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SAN ANTONIO — What does a Latino look like?

That question has puzzled advertisers, academics, recruiters and political strategists across the USA for decades.

As U.S. Hispanics grow in number as well as political and financial clout — Hispanic voters were credited with helping President Obama win re-election in 2012 — deciphering their racial, cultural and geographical diversity is of mounting importance. About 54 million Latinos live in the USA, or 17% of the total population, and they have a staggering $1.3 trillion yearly spending capacity.

At a recent National Association of Hispanic Journalists gathering here, the question of what Latinos look like and how they think ricocheted through the halls of the Henry B. Gonzalez Convention Center. It's a question being debated not just among Anglo power brokers but also among Latinos themselves.

At the crux of the debate among Latinos is how dark-skinned Hispanics are often overlooked — for jobs, media coverage and overall opportunity — in favor of their lighter-skinned brethren. Yvonne Latty, documentarian, author and clinical professor at New York University's Arthur L. Carter Journalism Institute, said she first encountered racism while growing up in New York City — from Puerto Ricans. Latty is an Afro-Latina whose mother is Dominican and father, Jamaican.

That disconnect continues today. "The voices of Afro-Latinos are not being heard," she said.

Placards propped up throughout the gathering tried to put a face on the issue, with photos of participants appearing over the hashtag, "#WhatLatinosLookLike." Faces ran the gamut: young, old, white, black, mulatto, Asiatic.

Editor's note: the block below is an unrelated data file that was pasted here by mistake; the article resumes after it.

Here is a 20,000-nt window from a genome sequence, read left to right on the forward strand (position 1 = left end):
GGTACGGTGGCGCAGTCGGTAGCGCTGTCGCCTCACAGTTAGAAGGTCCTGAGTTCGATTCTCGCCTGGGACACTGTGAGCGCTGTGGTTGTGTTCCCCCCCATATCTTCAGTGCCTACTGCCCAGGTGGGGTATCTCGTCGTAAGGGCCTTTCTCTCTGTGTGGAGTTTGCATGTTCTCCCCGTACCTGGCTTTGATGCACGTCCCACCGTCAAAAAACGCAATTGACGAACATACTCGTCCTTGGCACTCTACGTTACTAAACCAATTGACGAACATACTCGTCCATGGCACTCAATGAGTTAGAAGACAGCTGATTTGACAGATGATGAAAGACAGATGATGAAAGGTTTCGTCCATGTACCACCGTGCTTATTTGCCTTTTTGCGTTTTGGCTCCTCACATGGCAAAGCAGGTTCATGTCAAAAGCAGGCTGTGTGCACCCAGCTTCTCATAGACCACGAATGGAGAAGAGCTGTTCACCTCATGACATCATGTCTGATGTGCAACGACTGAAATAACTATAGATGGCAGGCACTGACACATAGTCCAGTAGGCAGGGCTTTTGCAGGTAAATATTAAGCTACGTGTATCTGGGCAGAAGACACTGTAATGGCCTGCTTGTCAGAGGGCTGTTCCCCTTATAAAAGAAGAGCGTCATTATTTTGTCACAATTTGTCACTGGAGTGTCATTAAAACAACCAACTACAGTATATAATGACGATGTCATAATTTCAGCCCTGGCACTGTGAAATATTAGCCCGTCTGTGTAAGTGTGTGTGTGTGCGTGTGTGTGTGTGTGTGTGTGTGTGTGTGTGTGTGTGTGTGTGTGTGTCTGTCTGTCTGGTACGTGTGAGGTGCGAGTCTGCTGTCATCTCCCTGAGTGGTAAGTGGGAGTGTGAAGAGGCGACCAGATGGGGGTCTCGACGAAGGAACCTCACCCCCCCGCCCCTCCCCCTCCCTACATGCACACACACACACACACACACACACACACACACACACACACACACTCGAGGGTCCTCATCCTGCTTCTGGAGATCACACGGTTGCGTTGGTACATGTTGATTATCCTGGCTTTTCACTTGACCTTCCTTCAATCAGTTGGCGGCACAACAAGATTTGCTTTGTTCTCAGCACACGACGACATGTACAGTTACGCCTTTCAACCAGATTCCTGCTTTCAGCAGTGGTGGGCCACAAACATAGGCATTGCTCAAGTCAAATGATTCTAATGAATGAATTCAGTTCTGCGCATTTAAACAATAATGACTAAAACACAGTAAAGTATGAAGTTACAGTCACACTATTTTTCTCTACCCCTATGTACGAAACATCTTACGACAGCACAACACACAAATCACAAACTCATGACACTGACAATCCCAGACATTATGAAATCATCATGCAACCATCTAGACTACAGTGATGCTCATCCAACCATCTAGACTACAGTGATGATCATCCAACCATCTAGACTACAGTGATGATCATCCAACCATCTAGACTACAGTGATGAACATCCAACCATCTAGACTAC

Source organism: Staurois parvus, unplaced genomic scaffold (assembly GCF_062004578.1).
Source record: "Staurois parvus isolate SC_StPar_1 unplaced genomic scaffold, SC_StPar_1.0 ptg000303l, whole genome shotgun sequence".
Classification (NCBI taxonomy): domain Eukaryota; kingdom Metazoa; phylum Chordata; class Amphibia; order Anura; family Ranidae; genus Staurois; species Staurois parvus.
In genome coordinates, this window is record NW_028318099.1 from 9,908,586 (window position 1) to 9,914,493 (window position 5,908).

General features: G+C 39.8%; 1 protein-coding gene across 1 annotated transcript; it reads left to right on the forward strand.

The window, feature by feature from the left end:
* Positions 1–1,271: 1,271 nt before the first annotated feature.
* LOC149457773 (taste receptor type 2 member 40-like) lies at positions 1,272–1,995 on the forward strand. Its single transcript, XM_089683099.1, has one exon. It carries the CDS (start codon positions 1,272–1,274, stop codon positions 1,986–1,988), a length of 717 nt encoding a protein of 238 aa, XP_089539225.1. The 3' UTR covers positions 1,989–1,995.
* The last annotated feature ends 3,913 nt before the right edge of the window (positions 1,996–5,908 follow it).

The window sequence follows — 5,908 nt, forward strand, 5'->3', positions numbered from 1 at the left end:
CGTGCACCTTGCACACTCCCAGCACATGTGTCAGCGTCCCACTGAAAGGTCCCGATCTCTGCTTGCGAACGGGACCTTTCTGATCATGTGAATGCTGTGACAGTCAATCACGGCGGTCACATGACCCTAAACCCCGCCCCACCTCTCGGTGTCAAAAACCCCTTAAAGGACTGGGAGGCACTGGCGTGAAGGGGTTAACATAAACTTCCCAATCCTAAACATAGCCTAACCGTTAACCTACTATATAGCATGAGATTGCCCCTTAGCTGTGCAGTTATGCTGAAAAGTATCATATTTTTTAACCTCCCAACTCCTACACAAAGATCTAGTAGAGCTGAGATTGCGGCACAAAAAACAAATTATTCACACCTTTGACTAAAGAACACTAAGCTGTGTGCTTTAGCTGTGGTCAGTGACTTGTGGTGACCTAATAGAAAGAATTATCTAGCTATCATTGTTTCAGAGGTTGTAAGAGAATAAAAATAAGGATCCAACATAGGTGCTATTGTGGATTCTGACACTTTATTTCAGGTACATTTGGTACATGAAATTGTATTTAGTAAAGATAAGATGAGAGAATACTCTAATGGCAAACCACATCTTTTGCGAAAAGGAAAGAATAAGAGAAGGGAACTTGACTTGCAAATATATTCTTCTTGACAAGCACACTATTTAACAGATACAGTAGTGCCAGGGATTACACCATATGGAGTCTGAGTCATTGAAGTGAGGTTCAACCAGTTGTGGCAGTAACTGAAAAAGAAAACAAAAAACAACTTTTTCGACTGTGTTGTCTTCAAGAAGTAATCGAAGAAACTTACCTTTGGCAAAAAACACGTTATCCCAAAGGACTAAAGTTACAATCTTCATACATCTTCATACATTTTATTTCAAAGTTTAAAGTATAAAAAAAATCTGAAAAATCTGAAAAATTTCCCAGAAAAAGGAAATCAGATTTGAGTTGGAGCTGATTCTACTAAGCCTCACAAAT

I've personally witnessed the complexity of Latino identity. My Anglo-sounding surname does little to help explain how my mom fled Cuba as a 15-year-old girl five decades ago, how I spoke only Spanish until I started kindergarten in Miami, how my iTunes library is stocked with concert albums of Cuban entertainer Álvarez Guedes. Over the years, I've repeatedly had to explain my heritage.

One person rapidly learning who Latinos are and how to reach them is Lance Rios, a digital entrepreneur and founder of the "Being Latino" website and Facebook page. A conversation at a bar with a friend four years ago about being Latino — Rios is of Puerto Rican descent — prompted him to start a Facebook fan page asking friends what it meant to be Hispanic. That page exploded from 200 "likes" overnight to more than 20,000 within two months.

Today, a total of 3 million U.S. Hispanics a day view the "Being Latino" website and Facebook pages.

"Hispanics online are the most engaged across the board," Rios told me between sessions. "Their numbers are destroying the general market across the place: Facebook, Twitter, YouTube."

One of the livelier exchanges at the conference came at a luncheon discussion featuring Phil Griffin, president of MSNBC, appearing on stage across from Alex Nogales, diversity watchdog and head of the National Hispanic Media Coalition.

Griffin apologized to the crowd for an insensitive — and infamous — morning TV segment performed on Cinco de Mayo by MSNBC staffers, who wore sombreros and pretended to swig from a tequila bottle. Nogales challenged Griffin to hire more Hispanics and use more Latino experts on-air to help dispel such stereotypes.

During the Q&A session, one audience member took it a step further and urged Griffin to hire more Afro-Latinos, not just the fair-skinned personalities populating TV today. "You should hire Latinos that look like all of us," she said.

The TV executive assured the audience his network is working to diversify its studios.

"It's not just the responsible thing to do," Griffin said. "It's good business."

He may be on to something.

Jervis is an Austin-based correspondent for USA TODAY

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